Cuban Observatory For Human Rights Criticizes EU for Dialogue With Cuba “Without Demands”

Federica Mogherini

14ymedio bigger14ymedio, Havana, 1 January 2018 — In a letter published on Sunday, the Cuban Observatory for Human Rights (OCDH) criticized the European Union for maintaining a “dialogue without demands” with the Cuban government. That complaint was published on the eve of the trip to Cuba of the High Representative for Foreign Affairs and Security of the EU, Federica Mogherini, who will be in Havana on January 3 and 4.

The OCDH, based in Madrid, estimates that the EU’s action with respect to Cuba “ignores requirements that are mandatory in the relationship between the Member States with the rest of the nations.”

The text, signed by the president of the OCDH, the economist Elías Amor, and the executive director of the entity, Alejandro González Raga, describes the stage that emerged as a result of the establishment of the new commercial and diplomatic framework between the EU and the Plaza of the Revolution as a process carried out “behind the backs of Cubans.”

Cuba and the European Union normalized relations on November 1, with the implementation of the first cooperation agreement between the two coinciding with renewed tensions between Washington and Havana.

The accord contemplates the possibility of suspending the agreement in the event of violations of human rights commitments and, in addition, lays the foundations for commercial relations between both parties.

Amor and González are concerned that the EU has been “dragged” to “abdicate from exercising an active influence in favor of democratization and human rights” on the island.

The text delves into what it defines as “the climate of violations of human rights in Cuba,” with “injustices and arbitrariness that would not be tolerated by the EU in any of its member states.”

“Do you know that more than 4,800 arbitrary detentions were committed in Cuba in 2017 and that there are roughly 114 political prisoners in their prisons, including prisoners of conscience like Dr. Eduardo Cardet?” the OCDH asks Mogherini.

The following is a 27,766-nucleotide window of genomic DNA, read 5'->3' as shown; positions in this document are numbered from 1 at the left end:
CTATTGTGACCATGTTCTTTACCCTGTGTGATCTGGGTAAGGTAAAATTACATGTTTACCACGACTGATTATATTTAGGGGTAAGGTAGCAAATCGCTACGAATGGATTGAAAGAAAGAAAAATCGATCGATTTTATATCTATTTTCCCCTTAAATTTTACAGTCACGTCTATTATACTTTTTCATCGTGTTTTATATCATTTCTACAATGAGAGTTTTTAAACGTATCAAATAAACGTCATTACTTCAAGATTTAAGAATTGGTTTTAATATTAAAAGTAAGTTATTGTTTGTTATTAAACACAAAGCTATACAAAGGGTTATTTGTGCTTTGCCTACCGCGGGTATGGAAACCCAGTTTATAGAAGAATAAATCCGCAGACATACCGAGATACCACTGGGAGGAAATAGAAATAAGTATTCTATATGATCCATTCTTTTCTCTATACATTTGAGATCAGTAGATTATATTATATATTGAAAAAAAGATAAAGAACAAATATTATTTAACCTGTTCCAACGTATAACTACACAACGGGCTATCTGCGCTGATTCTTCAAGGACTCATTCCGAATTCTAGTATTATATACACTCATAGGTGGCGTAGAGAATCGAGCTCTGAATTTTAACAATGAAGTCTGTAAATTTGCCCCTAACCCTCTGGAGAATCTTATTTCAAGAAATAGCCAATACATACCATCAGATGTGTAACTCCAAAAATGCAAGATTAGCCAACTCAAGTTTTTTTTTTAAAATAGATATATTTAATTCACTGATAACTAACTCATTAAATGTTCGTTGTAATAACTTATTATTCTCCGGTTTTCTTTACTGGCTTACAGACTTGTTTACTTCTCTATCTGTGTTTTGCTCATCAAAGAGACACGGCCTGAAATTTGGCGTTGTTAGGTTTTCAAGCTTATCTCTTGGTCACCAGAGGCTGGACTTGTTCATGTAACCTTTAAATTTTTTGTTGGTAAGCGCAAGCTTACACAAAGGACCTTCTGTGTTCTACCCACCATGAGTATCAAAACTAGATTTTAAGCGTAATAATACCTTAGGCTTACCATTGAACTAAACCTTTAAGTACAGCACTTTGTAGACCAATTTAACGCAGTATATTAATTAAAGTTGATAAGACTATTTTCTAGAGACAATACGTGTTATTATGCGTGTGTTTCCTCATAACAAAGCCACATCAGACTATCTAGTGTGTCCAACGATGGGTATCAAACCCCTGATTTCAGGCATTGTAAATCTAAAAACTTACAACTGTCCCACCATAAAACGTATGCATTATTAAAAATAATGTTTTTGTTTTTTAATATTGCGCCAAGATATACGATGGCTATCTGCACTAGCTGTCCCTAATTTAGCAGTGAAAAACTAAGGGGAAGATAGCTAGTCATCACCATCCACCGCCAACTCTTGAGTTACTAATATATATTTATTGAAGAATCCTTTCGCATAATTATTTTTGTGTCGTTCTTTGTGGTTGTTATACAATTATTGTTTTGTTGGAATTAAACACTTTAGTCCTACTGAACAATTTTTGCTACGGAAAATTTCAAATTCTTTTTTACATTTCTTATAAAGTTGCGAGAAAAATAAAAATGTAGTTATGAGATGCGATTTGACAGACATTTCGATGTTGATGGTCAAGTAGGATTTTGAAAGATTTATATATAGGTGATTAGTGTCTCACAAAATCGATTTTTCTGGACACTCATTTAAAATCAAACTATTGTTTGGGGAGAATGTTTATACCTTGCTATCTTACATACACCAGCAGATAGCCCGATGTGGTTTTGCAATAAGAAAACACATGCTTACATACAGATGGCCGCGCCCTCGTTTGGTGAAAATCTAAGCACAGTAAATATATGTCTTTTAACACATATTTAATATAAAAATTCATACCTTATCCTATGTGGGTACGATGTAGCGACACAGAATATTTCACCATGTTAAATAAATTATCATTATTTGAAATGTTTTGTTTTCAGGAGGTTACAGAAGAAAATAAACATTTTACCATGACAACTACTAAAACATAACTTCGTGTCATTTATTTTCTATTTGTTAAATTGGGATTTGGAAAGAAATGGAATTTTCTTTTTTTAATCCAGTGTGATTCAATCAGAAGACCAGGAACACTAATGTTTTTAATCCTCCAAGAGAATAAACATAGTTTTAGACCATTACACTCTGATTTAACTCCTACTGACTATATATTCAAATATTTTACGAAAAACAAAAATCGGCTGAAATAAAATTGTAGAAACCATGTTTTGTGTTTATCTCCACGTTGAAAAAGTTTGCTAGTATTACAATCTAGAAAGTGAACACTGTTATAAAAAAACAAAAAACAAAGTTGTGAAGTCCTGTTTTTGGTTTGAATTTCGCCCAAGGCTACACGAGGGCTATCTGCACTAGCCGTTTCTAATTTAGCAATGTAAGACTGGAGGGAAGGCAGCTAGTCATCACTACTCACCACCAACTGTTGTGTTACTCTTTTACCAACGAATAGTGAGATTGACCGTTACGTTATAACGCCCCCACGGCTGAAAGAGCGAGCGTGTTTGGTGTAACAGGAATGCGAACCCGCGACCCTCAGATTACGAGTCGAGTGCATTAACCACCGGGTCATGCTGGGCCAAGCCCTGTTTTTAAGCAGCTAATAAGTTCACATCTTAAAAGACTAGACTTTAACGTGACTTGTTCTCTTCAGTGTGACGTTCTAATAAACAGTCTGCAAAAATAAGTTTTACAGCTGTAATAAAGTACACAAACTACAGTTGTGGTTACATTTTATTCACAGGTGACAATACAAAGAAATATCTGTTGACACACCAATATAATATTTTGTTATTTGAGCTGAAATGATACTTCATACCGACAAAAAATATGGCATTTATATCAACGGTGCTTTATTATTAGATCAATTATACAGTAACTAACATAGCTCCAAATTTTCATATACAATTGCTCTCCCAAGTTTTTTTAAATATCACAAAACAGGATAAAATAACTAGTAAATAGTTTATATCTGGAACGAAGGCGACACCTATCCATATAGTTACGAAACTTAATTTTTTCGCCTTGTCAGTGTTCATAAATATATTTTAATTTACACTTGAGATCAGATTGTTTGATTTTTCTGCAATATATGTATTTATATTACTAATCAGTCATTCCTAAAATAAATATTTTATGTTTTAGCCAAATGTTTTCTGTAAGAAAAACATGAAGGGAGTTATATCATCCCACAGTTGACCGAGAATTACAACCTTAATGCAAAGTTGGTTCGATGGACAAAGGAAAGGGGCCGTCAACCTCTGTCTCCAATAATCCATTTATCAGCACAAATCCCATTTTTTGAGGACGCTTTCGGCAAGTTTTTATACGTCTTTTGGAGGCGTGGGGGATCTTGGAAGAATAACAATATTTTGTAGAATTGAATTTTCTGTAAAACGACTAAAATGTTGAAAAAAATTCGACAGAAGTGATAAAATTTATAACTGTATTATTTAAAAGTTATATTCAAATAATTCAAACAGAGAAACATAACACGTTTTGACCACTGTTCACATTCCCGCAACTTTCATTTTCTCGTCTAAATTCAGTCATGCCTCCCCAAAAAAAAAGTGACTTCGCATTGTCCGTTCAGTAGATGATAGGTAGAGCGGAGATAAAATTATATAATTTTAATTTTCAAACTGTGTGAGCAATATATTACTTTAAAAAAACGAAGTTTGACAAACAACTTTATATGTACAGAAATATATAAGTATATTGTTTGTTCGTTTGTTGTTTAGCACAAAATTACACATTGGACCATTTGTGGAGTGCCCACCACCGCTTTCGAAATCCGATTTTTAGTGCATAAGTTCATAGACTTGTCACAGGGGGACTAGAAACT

In the face of the successive reports on violations of rights that the Observatory has sent, the office of the high representative has “come up with answers.” Meanwhile, in its annual report on Human Rights in the World (2016) it called the island “a one-party democracy.”

“A declaration that ignores political values and coexistence established in the West,” the authors of the text point out, asking if “the EU is redefining what democracy is in such a relativistic way?”

The repression against the independent candidates who tried to present themselves during the recent People’s Power electoral process is also described in the letter. “Is this what we must now understand as democratic for the European Union?” it says.

“The best and greatest good will, when it becomes voluntary and biased, can lead to huge errors,” warn Amor and González, who declare themselves “in favor of political dialogue. But not dialogue without demands, as has been established from Europe.”

The signatories of the letter conclude by saying that they do not understand “that the EU, to be present in geopolitics, has to stop being Europe; or at least abandon the values that have made it an example for the World.”

The agreement between the EU and Cuba still has to go through a long and complex process with regards to the application of all its clauses. So far, only Bulgaria, Estonia, Hungary and Slovakia have ratified the pact.


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